"Unfortunately during your short visit," Ghadyani informs President Morsi, "the true representative of Iranian people could not meet with you for they were either in prison or if out of prison their freedom is not much more than those in prison."

Then he tells Morsi that since the Egyptian president has been a political prisoner himself, it would have been good of him if he were to ask to meet with the political prisoners in jail because of their involvements with the Green Movement - "a movement that was an inspiration to the anti-dictatorial movement of the great Egyptian people and perhaps the entire Arab Spring".

Of course, Ghadyani adds, the authorities would not have allowed him to meet with these political prisoners, but his request might have reignited their demands.   

Generating a moral synergy in the region

It is impossible to overstate the significance of these sorts of regional conversations  across nations in the Arab and Muslim world, from one end of Africa to another end of Asia. For with all its uncertainties, the Egyptian revolution has invested in President Morsi far more moral authority to be a voice for justice in Iran than the Prime Minster of Canada Stephen Harper will ever muster to talk about human rights abuses in the Islamic Republic while severing diplomatic relationship with Iran on behest of Israel and in anticipation of even more crippling sanctions against Iranians or even a military strike.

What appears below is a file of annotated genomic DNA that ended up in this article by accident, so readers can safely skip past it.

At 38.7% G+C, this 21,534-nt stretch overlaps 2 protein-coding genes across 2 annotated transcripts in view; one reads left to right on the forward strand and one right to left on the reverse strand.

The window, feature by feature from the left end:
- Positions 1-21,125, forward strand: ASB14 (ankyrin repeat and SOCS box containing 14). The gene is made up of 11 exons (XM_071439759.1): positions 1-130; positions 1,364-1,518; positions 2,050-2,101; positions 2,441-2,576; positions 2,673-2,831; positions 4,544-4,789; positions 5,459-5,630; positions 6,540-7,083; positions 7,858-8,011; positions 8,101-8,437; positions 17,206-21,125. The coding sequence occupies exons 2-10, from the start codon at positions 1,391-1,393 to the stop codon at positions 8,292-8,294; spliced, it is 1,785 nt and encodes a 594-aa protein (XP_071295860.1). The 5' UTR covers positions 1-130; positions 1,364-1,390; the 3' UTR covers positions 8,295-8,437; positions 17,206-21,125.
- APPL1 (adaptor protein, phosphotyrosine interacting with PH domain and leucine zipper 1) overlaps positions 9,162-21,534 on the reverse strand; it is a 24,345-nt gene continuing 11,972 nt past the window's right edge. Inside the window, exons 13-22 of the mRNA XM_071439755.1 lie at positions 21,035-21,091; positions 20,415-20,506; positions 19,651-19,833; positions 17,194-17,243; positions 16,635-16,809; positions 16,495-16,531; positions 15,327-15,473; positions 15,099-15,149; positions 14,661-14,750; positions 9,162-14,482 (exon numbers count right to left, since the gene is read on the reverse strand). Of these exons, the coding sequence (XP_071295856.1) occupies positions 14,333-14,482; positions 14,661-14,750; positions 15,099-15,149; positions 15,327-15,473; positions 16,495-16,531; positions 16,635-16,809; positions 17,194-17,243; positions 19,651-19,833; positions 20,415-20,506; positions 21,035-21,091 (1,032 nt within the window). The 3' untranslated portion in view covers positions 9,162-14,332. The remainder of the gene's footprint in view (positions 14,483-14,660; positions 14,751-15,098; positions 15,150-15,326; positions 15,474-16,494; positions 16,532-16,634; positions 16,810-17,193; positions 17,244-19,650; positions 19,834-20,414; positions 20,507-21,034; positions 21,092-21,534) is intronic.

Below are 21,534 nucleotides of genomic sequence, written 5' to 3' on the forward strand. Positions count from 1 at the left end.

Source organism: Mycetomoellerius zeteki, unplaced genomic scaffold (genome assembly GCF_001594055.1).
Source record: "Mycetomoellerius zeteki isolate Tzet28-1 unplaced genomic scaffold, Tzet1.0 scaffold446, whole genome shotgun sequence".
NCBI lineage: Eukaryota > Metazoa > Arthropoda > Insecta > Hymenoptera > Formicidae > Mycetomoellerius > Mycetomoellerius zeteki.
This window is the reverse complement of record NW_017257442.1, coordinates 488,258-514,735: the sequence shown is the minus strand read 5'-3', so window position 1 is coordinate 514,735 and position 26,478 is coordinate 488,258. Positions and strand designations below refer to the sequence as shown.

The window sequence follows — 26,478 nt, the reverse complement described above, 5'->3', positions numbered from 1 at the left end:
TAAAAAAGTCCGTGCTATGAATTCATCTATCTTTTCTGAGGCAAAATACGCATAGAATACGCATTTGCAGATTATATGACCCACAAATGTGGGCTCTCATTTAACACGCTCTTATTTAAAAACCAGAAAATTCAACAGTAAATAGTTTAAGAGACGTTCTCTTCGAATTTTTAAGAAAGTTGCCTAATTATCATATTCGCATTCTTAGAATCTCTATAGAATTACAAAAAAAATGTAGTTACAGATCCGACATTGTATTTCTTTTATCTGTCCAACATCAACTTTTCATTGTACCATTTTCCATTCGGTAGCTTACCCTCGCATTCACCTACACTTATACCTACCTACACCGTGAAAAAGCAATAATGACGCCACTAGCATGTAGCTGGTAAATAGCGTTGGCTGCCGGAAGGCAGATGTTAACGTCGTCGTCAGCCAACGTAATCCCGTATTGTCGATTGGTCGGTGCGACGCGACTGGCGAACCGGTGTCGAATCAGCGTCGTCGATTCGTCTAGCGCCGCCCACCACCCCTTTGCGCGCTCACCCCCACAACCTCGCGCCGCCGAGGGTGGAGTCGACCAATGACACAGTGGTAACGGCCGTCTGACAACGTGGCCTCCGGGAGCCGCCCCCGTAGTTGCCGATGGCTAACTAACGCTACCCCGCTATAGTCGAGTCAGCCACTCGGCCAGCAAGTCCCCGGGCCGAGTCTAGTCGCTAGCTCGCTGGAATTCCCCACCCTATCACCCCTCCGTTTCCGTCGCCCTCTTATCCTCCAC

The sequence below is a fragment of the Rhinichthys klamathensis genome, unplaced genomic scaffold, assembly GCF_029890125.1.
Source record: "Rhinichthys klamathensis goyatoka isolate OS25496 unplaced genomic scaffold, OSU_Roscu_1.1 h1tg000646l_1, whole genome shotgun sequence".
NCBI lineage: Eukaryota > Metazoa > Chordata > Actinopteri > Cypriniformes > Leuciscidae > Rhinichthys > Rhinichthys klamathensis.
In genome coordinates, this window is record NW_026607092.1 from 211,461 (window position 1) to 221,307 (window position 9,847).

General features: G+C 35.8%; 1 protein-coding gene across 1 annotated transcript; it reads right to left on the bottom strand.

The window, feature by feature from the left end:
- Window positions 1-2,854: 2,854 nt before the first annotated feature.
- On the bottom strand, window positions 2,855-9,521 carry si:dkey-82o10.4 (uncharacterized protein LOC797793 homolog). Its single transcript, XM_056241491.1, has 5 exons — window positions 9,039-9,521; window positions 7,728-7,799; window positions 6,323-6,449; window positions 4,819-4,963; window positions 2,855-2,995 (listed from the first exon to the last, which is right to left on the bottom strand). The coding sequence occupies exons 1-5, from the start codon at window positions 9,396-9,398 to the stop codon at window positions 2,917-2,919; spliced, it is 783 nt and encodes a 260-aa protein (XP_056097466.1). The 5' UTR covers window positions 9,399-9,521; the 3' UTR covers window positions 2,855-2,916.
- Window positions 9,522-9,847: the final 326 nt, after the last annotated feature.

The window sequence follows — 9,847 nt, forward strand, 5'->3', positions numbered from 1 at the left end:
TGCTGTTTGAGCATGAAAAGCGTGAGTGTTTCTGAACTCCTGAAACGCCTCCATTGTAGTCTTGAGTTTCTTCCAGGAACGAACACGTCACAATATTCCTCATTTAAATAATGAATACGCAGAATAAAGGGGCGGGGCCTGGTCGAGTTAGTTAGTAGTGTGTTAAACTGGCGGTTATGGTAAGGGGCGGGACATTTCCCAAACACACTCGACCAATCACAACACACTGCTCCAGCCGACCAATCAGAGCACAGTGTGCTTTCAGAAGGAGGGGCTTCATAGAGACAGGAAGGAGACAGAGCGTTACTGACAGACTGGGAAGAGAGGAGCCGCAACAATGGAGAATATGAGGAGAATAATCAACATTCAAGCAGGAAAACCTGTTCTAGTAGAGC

The Islamic Republic is one of the worst countries on planet earth in human rights abuses. But Stephen Harper is the last person on the very same planet to point finger at Iran while a diehard Zionist when it comes to turning a blind eye to the criminal atrocities of his favourite settler colony. 

The letter of Ghadyani to Morsi is the exchange between one current political prisoner and another former political prisoner - and what binds them together is a common thread of struggle against tyranny. Neither Harper nor Obama or any Western European leader shares that common ground, or, a fortiori, the moral voice that it entails.